The sweetest thing


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You might not believe this but arguably one of Australia’s greatest purveyors of fine chocolate is a reformed investment banker. And his pathway out of high finance, to something that some say is on par with sex, came from Shane Hills’ willingness to give free business advice.

Hills was a regular at a Melbourne-based candy store called Suga, which was famous for making confectionary on show for potential customers. Not one to be afraid of offering business ideas, he had a chat to the then business owner and not long after he and his wife-to-be Mirka opened Suga’s new Chadstone store. And in typical investment banker style, along with his father-in-law, they staged a buyout.

“I was enthusiastically looking for an opportunity to get started in business,” Hills said, thinking back on the time. “Our customers now can visit any of our five stores and experience rock candy being made.”

After getting a taste for the fun and the money that can be made out of sugar, the next business hit was to be Koko Black.

The website Melbourne Coffee Review got a little distracted about the chocolate experience at the Lygon Street Koko Black in Carlton, forgetting it was supposed to be talking about coffee beans rather than cocoa beans.

“If you love chocolate, and I do mean LOVE chocolate, and all things chocolate, then this is truly the place for you!” the site’s writer proclaimed. “For me, this is a chocoholic’s heaven, beyond compare!”

Hills said the movie Chocolat was a business inspiration and it comes with a very different feel and customer base.

“Chocolate is a food of romance and mystery and for female customers,” he suggested. “A bit naughty and with a ‘I really shouldn’t but I can’t resist’ flavour.”

And while Koko Black has the beyond business aura, especially after absorbing Hills’ passion for his creation, there has been a cold and calculating business approach, typical of a competitive investment banker. There has even been a role for an enlightened government.

“We started with the assistance of a grant from the City of Melbourne for our first salon,” he explained. “It took 18 months from idea to launch.”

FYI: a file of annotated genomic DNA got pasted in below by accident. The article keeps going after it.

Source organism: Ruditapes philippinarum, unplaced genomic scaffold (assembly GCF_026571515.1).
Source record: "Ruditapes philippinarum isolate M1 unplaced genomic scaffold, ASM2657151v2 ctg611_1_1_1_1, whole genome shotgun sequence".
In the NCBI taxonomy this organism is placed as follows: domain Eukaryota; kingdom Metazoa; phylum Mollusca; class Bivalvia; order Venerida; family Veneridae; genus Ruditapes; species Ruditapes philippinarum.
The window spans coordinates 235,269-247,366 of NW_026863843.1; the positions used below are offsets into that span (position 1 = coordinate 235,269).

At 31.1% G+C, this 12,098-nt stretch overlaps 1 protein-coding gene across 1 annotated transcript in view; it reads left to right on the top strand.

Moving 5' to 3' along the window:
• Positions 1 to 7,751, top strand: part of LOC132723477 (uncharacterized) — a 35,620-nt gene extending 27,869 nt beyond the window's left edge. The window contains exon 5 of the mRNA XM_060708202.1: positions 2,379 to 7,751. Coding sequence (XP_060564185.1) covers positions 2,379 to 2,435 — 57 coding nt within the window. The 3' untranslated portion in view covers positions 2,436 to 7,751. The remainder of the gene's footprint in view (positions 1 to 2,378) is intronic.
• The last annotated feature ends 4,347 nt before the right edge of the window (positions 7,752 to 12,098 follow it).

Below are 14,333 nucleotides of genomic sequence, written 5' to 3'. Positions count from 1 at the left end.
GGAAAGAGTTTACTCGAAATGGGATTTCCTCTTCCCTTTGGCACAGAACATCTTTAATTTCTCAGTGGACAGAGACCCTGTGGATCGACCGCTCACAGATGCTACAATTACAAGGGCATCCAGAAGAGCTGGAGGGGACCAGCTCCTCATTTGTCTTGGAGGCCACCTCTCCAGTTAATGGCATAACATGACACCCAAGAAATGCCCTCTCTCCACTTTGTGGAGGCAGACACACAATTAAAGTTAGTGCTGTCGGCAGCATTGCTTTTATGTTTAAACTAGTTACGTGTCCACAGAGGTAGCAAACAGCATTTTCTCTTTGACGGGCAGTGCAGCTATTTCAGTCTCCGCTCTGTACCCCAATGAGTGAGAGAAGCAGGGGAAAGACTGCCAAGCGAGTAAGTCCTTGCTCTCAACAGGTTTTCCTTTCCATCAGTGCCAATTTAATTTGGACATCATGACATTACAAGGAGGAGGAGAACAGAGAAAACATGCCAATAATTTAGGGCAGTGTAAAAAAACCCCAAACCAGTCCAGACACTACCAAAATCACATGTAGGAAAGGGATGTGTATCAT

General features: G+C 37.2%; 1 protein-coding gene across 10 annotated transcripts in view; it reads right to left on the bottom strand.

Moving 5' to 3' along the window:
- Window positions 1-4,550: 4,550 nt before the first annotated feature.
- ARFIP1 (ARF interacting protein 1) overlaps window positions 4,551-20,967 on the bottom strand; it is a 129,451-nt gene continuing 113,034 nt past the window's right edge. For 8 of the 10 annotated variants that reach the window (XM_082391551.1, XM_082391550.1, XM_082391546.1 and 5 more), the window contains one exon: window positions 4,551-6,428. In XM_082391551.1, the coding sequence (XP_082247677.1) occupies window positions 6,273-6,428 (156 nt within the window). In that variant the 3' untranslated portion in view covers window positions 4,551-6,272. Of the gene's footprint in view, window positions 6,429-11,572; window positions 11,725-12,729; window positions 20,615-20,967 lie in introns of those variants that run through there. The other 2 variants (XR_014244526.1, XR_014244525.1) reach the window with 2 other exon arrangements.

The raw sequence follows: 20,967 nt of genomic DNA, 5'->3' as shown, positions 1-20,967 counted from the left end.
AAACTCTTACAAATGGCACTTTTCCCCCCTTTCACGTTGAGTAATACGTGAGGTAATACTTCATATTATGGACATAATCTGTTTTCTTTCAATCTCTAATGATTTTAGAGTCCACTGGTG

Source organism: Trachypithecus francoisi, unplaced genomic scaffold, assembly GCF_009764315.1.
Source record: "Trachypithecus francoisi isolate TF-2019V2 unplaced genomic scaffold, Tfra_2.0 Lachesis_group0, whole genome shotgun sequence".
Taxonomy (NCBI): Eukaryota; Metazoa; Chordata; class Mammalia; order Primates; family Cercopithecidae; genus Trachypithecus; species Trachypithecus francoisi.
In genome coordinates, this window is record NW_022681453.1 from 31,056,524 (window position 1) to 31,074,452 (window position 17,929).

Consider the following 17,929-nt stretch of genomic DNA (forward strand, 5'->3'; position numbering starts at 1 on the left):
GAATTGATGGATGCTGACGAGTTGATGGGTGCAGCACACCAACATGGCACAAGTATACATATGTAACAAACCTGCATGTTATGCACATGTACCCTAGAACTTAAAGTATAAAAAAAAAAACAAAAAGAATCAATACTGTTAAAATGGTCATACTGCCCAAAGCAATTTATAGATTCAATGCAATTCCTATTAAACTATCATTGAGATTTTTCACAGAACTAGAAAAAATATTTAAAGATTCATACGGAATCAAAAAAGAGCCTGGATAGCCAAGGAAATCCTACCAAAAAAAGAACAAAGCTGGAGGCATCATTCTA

The research was both arduous and a labour of love including Hills attending famous chocolate schools such as Germany’s ZDS Chocolate School and recruiting a world renown chocolate master from the home of chocolate — Bruges in Belgium.

The first store opened in 2003 in Melbourne’s Royal Arcade and there are now a total of six Koko Blacks in Melbourne, one in Perth and one in Canberra.

And while the investment banker inside of him says grow, his chocolatier side tempers it all.

“It’s natural that we want to grow but not at the expense of quality,” he insisted. “Overall, I believe our authenticity and congruency sets Koko Black apart from other chocolate stores.”

It might be something that developed after his time in banking, and as a consequence of engaging with the highly emotional product called chocolate, but Hills stands out as unique from ordinary folk when he explains what motivates him, though he shares something special with a minority.

“The desire to create something special,” he admitted motivates him. “The bouts of pure happiness among all emotions that go with something you love. The feeling of adventure. The responsibility of it all – to my family and to everyone in the business. The dream that I can devote and sustain my life to it and sometimes, the reaction to inner doubt.”

In case you missed it, what you have just read is a priceless insight into the core of a business builder. It could have been said by Richard Branson, Bill Gates or Anita Roddick of the Body Shop – it’s like water for chocolate for anyone wanting what Hills is making.


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